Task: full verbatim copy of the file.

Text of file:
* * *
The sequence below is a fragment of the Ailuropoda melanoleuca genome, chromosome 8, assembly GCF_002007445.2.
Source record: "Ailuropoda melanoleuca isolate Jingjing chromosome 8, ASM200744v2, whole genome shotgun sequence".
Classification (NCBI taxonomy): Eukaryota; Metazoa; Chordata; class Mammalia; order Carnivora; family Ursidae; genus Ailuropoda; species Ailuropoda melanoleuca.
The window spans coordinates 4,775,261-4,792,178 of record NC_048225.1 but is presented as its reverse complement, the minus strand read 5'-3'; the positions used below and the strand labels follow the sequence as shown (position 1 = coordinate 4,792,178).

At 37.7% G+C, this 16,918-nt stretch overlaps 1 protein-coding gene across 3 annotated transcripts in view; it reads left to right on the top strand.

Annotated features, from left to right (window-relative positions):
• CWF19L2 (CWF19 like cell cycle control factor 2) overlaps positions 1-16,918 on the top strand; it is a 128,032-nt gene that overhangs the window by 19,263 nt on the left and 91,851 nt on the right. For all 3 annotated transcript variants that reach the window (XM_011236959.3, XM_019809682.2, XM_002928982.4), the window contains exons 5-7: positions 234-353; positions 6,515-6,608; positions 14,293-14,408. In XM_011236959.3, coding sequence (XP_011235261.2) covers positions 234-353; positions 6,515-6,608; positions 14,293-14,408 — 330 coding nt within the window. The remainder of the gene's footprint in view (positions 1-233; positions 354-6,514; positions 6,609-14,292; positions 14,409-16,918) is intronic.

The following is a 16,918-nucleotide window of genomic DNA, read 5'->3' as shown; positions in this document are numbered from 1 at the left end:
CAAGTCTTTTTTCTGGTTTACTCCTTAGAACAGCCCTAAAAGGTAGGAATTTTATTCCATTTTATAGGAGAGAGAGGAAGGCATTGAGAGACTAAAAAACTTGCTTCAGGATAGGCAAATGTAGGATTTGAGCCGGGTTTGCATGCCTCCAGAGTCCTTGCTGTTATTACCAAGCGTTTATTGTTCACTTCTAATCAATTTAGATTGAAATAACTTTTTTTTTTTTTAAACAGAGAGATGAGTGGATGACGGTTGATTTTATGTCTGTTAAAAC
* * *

The sequence below is a fragment of the Ailuropoda melanoleuca genome, chromosome 8, assembly GCF_002007445.2.
Source record: "Ailuropoda melanoleuca isolate Jingjing chromosome 8, ASM200744v2, whole genome shotgun sequence".
Classification (NCBI taxonomy): Eukaryota; Metazoa; Chordata; class Mammalia; order Carnivora; family Ursidae; genus Ailuropoda; species Ailuropoda melanoleuca.
The window spans coordinates 4,775,261-4,792,178 of record NC_048225.1 but is presented as its reverse complement, the minus strand read 5'-3'; the positions used below and the strand labels follow the sequence as shown (position 1 = coordinate 4,792,178).

At 37.7% G+C, this 16,918-nt stretch overlaps 1 protein-coding gene across 3 annotated transcripts in view; it reads left to right on the top strand.

Annotated features, from left to right (window-relative positions):
• CWF19L2 (CWF19 like cell cycle control factor 2) overlaps positions 1-16,918 on the top strand; it is a 128,032-nt gene that overhangs the window by 19,263 nt on the left and 91,851 nt on the right. For all 3 annotated transcript variants that reach the window (XM_011236959.3, XM_019809682.2, XM_002928982.4), the window contains exons 5-7: positions 234-353; positions 6,515-6,608; positions 14,293-14,408. In XM_011236959.3, coding sequence (XP_011235261.2) covers positions 234-353; positions 6,515-6,608; positions 14,293-14,408 — 330 coding nt within the window. The remainder of the gene's footprint in view (positions 1-233; positions 354-6,514; positions 6,609-14,292; positions 14,409-16,918) is intronic.

The following is a 16,918-nucleotide window of genomic DNA, read 5'->3' as shown; positions in this document are numbered from 1 at the left end:
CAAGTCTTTTTTCTGGTTTACTCCTTAGAACAGCCCTAAAAGGTAGGAATTTTATTCCATTTTATAGGAGAGAGAGGAAGGCATTGAGAGACTAAAAAACTTGCTTCAGGATAGGCAAATGTAGGATTTGAGCCGGGTTTGCATGCCTCCAGAGTCCTTGCTGTTATTACCAAGCGTTTATTGTTCACTTCTAATCAATTTAGATTGAAATAACTTTTTTTTTTTTTAAACAGAGAGATGAGTGGATGACGGTTGATTTTATGTCTGTTAAAAC